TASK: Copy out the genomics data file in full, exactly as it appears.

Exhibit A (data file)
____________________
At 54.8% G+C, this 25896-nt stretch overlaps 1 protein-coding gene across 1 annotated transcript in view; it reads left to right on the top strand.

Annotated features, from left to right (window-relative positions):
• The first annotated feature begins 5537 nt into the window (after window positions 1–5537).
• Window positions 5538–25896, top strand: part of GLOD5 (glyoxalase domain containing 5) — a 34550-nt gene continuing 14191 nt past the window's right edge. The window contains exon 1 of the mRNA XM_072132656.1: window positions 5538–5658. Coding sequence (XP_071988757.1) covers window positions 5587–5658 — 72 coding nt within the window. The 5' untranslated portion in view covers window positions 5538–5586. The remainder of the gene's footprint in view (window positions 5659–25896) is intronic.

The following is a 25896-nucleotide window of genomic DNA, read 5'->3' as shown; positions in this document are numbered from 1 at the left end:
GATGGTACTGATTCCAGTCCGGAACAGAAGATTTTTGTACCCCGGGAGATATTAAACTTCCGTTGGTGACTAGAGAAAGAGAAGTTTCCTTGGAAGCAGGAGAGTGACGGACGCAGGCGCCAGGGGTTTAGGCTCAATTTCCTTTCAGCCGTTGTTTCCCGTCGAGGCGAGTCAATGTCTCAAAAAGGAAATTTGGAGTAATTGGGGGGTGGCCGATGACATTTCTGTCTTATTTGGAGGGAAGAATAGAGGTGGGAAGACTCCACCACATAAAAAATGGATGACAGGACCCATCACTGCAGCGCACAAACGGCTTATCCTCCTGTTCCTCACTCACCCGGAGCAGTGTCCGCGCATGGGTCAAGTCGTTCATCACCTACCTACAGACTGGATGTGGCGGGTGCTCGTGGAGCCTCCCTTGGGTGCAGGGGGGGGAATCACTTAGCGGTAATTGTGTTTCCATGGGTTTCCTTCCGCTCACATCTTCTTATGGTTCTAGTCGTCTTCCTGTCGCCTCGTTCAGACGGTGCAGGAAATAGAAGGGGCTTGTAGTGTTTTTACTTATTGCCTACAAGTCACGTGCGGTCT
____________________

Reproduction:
At 54.8% G+C, this 25896-nt stretch overlaps 1 protein-coding gene across 1 annotated transcript in view; it reads left to right on the top strand.

Annotated features, from left to right (window-relative positions):
• The first annotated feature begins 5537 nt into the window (after window positions 1–5537).
• Window positions 5538–25896, top strand: part of GLOD5 (glyoxalase domain containing 5) — a 34550-nt gene continuing 14191 nt past the window's right edge. The window contains exon 1 of the mRNA XM_072132656.1: window positions 5538–5658. Coding sequence (XP_071988757.1) covers window positions 5587–5658 — 72 coding nt within the window. The 5' untranslated portion in view covers window positions 5538–5586. The remainder of the gene's footprint in view (window positions 5659–25896) is intronic.

The following is a 25896-nucleotide window of genomic DNA, read 5'->3' as shown; positions in this document are numbered from 1 at the left end:
GATGGTACTGATTCCAGTCCGGAACAGAAGATTTTTGTACCCCGGGAGATATTAAACTTCCGTTGGTGACTAGAGAAAGAGAAGTTTCCTTGGAAGCAGGAGAGTGACGGACGCAGGCGCCAGGGGTTTAGGCTCAATTTCCTTTCAGCCGTTGTTTCCCGTCGAGGCGAGTCAATGTCTCAAAAAGGAAATTTGGAGTAATTGGGGGGTGGCCGATGACATTTCTGTCTTATTTGGAGGGAAGAATAGAGGTGGGAAGACTCCACCACATAAAAAATGGATGACAGGACCCATCACTGCAGCGCACAAACGGCTTATCCTCCTGTTCCTCACTCACCCGGAGCAGTGTCCGCGCATGGGTCAAGTCGTTCATCACCTACCTACAGACTGGATGTGGCGGGTGCTCGTGGAGCCTCCCTTGGGTGCAGGGGGGGGAATCACTTAGCGGTAATTGTGTTTCCATGGGTTTCCTTCCGCTCACATCTTCTTATGGTTCTAGTCGTCTTCCTGTCGCCTCGTTCAGACGGTGCAGGAAATAGAAGGGGCTTGTAGTGTTTTTACTTATTGCCTACAAGTCACGTGCGGTCT